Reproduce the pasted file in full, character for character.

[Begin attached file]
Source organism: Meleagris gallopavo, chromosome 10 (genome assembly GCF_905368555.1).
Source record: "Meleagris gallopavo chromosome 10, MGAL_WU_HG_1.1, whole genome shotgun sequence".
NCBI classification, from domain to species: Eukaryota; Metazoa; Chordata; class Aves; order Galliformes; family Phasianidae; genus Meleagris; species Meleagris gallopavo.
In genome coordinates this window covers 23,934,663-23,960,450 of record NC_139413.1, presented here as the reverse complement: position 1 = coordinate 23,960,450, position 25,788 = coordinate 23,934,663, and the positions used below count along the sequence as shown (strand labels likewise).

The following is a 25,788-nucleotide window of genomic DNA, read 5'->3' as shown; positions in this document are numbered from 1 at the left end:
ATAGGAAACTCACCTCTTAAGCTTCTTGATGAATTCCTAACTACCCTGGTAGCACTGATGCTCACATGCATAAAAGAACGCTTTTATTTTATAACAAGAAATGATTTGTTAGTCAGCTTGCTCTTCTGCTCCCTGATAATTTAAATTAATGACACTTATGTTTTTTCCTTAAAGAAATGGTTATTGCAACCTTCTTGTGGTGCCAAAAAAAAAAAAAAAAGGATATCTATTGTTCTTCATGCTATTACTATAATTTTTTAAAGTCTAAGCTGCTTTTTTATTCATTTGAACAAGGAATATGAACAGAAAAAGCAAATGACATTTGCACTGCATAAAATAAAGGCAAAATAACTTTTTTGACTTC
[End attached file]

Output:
Source organism: Meleagris gallopavo, chromosome 10 (genome assembly GCF_905368555.1).
Source record: "Meleagris gallopavo chromosome 10, MGAL_WU_HG_1.1, whole genome shotgun sequence".
NCBI classification, from domain to species: Eukaryota; Metazoa; Chordata; class Aves; order Galliformes; family Phasianidae; genus Meleagris; species Meleagris gallopavo.
In genome coordinates this window covers 23,934,663-23,960,450 of record NC_139413.1, presented here as the reverse complement: position 1 = coordinate 23,960,450, position 25,788 = coordinate 23,934,663, and the positions used below count along the sequence as shown (strand labels likewise).

The following is a 25,788-nucleotide window of genomic DNA, read 5'->3' as shown; positions in this document are numbered from 1 at the left end:
ATAGGAAACTCACCTCTTAAGCTTCTTGATGAATTCCTAACTACCCTGGTAGCACTGATGCTCACATGCATAAAAGAACGCTTTTATTTTATAACAAGAAATGATTTGTTAGTCAGCTTGCTCTTCTGCTCCCTGATAATTTAAATTAATGACACTTATGTTTTTTCCTTAAAGAAATGGTTATTGCAACCTTCTTGTGGTGCCAAAAAAAAAAAAAAAAGGATATCTATTGTTCTTCATGCTATTACTATAATTTTTTAAAGTCTAAGCTGCTTTTTTATTCATTTGAACAAGGAATATGAACAGAAAAAGCAAATGACATTTGCACTGCATAAAATAAAGGCAAAATAACTTTTTTGACTTC